Skip to main content

WHO chief calls for solidarity in financing, ensuring equal access to future COVID-19 vaccine

A young boy has a health check with a medical doctor amid cases of COVID-19 in Muntinlupa City, Philippines.
© ILO/Minette Rimando
A young boy has a health check with a medical doctor amid cases of COVID-19 in Muntinlupa City, Philippines.

WHO chief calls for solidarity in financing, ensuring equal access to future COVID-19 vaccine


The World Health Organization (WHO) said on Thursday that six months after first sounding the international alarm over COVID-19, the UN agency is now intensely focused on shepherding global vaccine candidates through the necessary trials, and guaranteeing rapid, fair and equitable access to them for all countries.

With the ripple effects of the pandemic upending people’s lives, WHO Director-General Tedros Adhanom Ghebreyesus said that to move forward, “the best bet is to do it together”, as he briefed reporters from Geneva on the latest developments.

Phases two and three

Among them, the Access to COVID-19 Tools (ACT) Accelerator, launched in April, has shown results, Tedros said, with nine vaccine candidates in the COVAX portfolio now advancing through Phase 2 or 3 trials.

Tweet URL

The portfolio, already the broadest in the world, is expanding, he added.  Countries representing 70 per cent of the global population have registered or expressed interest in being part of the initiative.

In terms of therapeutics, he said the first proven therapy for severe COVID-19, dexamethasone, was announced in June and is now scaling up.  More than 50 tests are in evaluation and new evidence has been generated around rapid antigen detection tests that could be “game changing”. 

IMF: Pandemic to cost $12 trillion over two years

Stressing that the ACT Accelerator is the only global framework for ensuring the fair and equitable allocation of COVID-19 tools, he said that to succeed, it must be properly financed.

The International Monetary Fund (IMF) estimates the pandemic is costing $375 billion a month and predicts a $12 trillion cumulative loss to the global economy over two years.  The G-20 group of leading economies alone, has mobilized more than $10 trillion in fiscal stimulus, to treat and mitigate the consequences of the pandemic – three and a half times what the world dispensed to address the global financial crisis of 2008.

ACT Accelerator, a bargain

By contrast, funding the ACT Accelerator will cost a “tiny fraction” compared to the alternative, where economies retract further and require continued fiscal stimulus packages, Tedros said.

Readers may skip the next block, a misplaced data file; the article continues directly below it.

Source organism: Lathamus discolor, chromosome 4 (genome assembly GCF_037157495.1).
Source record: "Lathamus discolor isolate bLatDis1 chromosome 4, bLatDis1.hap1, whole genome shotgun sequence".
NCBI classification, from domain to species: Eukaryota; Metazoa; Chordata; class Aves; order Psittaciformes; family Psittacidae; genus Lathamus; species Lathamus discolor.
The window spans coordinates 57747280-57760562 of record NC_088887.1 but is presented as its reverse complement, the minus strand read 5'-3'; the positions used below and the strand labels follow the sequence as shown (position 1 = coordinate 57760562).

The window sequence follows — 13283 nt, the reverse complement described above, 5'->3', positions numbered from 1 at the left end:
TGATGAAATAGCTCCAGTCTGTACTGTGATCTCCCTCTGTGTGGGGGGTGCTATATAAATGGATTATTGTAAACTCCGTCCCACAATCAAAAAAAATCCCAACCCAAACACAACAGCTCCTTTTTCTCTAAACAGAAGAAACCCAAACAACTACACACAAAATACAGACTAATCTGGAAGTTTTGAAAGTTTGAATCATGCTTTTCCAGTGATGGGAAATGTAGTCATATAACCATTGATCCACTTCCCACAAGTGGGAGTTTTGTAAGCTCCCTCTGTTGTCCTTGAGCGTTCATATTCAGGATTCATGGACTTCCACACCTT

Before spending another $10 trillion on the consequences of the next wave, he said the world will need to spend at least $100 billion on new tools, especially any new vaccines that are developed.

The most immediate need is $31.3 billion for the ACT Accelerator – the only up-and-running initiative that brings together all the global research and development, manufacturing, regulatory stipulations, purchasing and procurement needed, to end the pandemic.

Spread the risk, share the reward

“Picking individual winners is an expensive risky gamble,” he said.  “The ACT Accelerator enables Governments to spread the risk and share the reward.”

To be sure, development of vaccines is long, complex, risky and expensive, Tedros said, noting that the vast majority fail in the early stages.

The world needs multiple vaccine candidates to maximize the chances of finding a winner that works.


‘Vaccine nationalism’

Excess demand and competition for supply is already accelerating “vaccine nationalism” and risk of price gauging, he said:  the kind of market failure that only global solidarity, public investment and engagement can solve.

The ACT Accelerator funding gap cannot be covered by traditional development assistance alone, he said.  The best solution is blend of development assistance and financing from stimulus packages.  It is the fastest way to end the pandemic and ensure swift global recovery.

Globally coordinated vaccine roll-out will have multiplier effect

Stimulus investments and the globally coordinated roll-out of new vaccines, tests and therapeutics, will have a major multiplier effect on global economies.  “There is hope”, he said.  “If we all deploy tools at our disposal today, and collectively invest in new ones through the Accelerator, we have a route out of this pandemic.”

Our best chance to be successful is always do it together -- WHO chief

Ebola in DRC

Dr. Tedros also addressed the latest outbreak of Ebola in the Democratic Republic of the Congo’s Equateur province, a worrying development with 86 cases.  

While the geographic spread of the outbreak is vast, with many areas only accessible by helicopter or boat, he said 100 WHO staff are working with the health ministry, UN agencies, non-governmental organizations and other partners, to stamp out infection. 

In addition, he said WHO had released $2.5 million from its contingency fund for emergencies and its regional emergency response fund to support immediate needs.  

To end the outbreak, WHO needs additional funding and the agency is working with surrounding provinces and neighbouring countries to enhance preparedness, he said.

“This is not just a matter for a country’s health security,” Tedros assured.  “It is a matter of global health security.”  Whether it is COVID-19, Ebola or other high impact epidemics, the world must be prepared and respond quickly.  “Our best chance to be successful is always do it together.”